Whilst there’s certainly no shortage of information online when it comes to starting as a freelancer, you’ll often find a lot the step-by-step in exactly what you need is held back - that is, unless you’re prepared to hand over your credit card for an online course or training program.
Taking courses is definitely not a bad thing, and investing in your education, both personally and professionally is always a great idea, but if you’re just getting started, you may not have the kind of money that a lot of these courses are asking for just lying around.
So below, I've listed some of the best ways to get your start as a freelancer...FOR FREE!
This is basically reaching out to people who you want to work with, and who you think you could help.
Many people avoid this because they imagine they have to become an annoying telemarketer, but the opposite is true, and whether you choose to reach out via phone or email is entirely up to you, but I can assure that this is a highly effective, yet majorly under-rated way to bring in new business quickly.
Whether you prospect online or go to networking events is really up to you, and if you are going to events to meet potential clients, then showing up in a professional way is important, so things like dressing well and coming prepared with a rate card or a pack of business cards printed with your details is going to help you massively. The more people you connect with and build genuine relationships with, the more opportunities will come your way. The more people you speak to daily, whether on the phone, email, or even in person to let them know about what you offer, then the greater your chance of success in getting clients.
In general, I’m not a fan of these sites because of their low rates and the way they force people to outbid each other based on price for projects.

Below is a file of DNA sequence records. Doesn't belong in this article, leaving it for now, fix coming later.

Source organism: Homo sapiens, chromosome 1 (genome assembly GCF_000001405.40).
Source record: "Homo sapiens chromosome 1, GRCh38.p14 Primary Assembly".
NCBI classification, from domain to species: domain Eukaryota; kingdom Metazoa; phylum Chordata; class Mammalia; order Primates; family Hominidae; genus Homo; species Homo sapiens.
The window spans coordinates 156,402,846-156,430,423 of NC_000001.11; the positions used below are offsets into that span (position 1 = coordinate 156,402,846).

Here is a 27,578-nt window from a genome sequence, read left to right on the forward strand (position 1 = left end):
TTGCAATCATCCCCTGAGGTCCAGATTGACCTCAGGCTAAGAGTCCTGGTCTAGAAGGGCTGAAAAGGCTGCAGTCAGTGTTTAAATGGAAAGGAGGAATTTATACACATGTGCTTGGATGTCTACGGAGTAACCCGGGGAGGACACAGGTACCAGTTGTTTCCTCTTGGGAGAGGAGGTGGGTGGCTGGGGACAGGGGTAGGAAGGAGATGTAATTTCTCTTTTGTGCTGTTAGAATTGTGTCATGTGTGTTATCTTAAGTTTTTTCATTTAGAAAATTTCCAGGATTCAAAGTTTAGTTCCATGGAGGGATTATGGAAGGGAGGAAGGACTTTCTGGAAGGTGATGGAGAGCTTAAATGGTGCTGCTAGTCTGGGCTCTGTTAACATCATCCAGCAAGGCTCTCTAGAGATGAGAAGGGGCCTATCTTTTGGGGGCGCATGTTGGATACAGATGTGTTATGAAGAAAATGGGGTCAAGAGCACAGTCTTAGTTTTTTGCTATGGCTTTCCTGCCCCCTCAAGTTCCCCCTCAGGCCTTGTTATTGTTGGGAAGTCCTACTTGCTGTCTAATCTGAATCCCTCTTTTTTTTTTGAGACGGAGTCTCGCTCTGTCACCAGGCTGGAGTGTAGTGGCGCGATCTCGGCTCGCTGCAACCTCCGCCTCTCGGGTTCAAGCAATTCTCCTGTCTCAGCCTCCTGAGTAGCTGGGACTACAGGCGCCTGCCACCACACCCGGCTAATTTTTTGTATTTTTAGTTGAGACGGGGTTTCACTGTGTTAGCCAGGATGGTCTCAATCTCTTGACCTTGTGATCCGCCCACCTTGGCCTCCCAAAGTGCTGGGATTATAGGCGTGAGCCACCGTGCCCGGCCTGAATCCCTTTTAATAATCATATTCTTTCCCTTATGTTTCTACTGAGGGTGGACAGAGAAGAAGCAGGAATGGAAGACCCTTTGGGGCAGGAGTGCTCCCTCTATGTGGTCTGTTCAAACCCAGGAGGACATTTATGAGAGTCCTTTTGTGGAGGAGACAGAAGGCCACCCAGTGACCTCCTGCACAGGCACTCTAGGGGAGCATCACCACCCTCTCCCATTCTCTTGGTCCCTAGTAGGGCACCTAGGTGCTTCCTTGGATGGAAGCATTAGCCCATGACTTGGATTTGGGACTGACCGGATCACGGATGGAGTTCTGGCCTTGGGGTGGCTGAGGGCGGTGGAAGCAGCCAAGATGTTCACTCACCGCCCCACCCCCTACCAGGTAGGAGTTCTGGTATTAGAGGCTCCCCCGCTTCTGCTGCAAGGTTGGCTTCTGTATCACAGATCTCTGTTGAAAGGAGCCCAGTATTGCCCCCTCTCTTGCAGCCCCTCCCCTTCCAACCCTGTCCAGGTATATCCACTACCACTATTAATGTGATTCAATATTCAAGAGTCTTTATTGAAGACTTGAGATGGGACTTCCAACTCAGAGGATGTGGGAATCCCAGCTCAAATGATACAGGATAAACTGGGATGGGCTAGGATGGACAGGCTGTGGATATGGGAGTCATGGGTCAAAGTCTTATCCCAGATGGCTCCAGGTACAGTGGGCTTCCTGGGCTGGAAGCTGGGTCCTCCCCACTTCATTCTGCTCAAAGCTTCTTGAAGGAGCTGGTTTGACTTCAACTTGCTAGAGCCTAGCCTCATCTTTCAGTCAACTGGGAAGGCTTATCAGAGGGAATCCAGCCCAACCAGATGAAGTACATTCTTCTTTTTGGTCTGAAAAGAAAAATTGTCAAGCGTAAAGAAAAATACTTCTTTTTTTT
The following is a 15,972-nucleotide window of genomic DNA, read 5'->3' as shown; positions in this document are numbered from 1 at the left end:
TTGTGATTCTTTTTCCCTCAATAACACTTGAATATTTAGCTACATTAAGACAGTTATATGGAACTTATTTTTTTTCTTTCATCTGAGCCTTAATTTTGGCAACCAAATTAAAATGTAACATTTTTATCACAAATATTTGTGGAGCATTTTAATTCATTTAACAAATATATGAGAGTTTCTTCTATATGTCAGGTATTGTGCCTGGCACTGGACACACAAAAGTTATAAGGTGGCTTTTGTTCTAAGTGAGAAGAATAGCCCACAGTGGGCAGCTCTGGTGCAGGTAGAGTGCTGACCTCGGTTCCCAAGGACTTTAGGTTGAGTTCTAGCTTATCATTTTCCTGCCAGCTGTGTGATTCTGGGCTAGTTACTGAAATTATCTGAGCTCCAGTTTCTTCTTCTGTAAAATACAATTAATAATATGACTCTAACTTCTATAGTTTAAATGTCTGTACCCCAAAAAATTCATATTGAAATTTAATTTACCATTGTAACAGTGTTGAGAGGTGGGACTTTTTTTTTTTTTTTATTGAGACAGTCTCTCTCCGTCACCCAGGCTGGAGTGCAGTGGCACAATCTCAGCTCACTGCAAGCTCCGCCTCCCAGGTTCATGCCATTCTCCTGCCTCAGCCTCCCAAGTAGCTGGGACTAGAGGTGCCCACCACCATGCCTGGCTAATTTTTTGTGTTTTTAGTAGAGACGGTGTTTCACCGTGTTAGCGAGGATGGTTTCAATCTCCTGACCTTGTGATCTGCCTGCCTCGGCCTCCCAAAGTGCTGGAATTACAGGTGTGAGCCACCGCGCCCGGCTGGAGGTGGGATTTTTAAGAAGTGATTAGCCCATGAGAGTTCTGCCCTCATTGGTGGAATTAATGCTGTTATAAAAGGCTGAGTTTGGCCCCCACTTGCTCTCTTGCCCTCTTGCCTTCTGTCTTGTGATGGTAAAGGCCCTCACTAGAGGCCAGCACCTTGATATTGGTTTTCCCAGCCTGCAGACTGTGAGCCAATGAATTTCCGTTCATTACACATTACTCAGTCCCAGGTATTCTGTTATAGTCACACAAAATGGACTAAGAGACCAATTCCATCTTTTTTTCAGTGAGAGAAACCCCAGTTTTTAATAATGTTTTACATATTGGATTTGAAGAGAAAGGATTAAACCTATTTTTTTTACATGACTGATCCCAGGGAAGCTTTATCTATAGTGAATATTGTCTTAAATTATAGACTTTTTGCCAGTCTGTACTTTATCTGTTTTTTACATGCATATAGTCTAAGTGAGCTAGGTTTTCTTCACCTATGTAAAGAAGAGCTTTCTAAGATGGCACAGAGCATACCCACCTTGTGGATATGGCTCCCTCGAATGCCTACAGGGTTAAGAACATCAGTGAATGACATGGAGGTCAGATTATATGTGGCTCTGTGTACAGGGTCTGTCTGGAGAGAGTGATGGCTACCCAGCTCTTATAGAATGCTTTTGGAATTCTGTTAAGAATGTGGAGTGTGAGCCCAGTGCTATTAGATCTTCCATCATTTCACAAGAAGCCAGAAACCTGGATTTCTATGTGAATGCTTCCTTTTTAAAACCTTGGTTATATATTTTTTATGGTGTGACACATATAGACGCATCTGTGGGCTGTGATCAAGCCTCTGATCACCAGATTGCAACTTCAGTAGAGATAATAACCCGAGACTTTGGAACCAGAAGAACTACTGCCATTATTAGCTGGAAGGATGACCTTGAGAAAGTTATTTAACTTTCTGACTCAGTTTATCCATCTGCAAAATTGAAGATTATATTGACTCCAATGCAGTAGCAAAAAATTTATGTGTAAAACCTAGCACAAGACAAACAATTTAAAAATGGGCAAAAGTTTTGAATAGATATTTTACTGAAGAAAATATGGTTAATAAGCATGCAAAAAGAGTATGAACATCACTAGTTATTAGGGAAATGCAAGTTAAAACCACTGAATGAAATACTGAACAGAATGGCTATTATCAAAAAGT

However, if you have no experience and need to build a portfolio as well as your confidence, then they can be a great way to get started, and can lead to bigger things.
Many high-earning freelancers also started there, so it definitely can work when you’re able to identify the decent clients over those who are just looking for the cheapest offer without actually caring about the quality.
Just make sure that if you’re serious about your business, that you view these sites as a short-term plan, and not for the long-haul, because your talents are valuable and you will get paid accordingly by people who value them.
Referrals and joint ventures
In business, who you know is everything, and your reputation better be a good one if you want to stay in business, so you should be getting out there and networking with people who can refer you.
These can be people who work in a complimentary profession, and who you share an ideal customer with, but who aren’t in direct competition with you. For example: if you’re a freelance copywriter, you could team up with a graphic designer and split projects as a team, or even just refer clients to each other.
Other possible referral sources are past clients, friends/family, colleagues, etc.
These are one of my top favorite recommendations for anyone starting out in freelancing - especially for design and writing work. Creative agencies, such as digital marketing, advertising, and even SEO agencies are constantly looking for great freelancers to outsource work to, and if you do a good job, they’ll keep you in work for a long time because it’s easier for them, too.
Many agencies will allow you to work from home these days - especially since they know you’ll be working with other clients, but some may ask you to spend a few days or a project duration in-house, so it’s really up to you if you feel comfortable.
Just keep in mind that as a freelancer you’re responsible for all your own taxes and health insurance, so if you’re being treated as an employee without the perks, then you may need to reconsider that particular relationship.
As much as it’s a numbers game, it’s also about quality over quantity.
Stepping up means you have to stop being afraid to put yourself out there. You have to make the first move and reach out to potential clients and partners - especially at the beginning when no one knows who you are. You're responsible for marketing, lead generation, and ensuring that you have the right skills and processes to nail the work you actually get.
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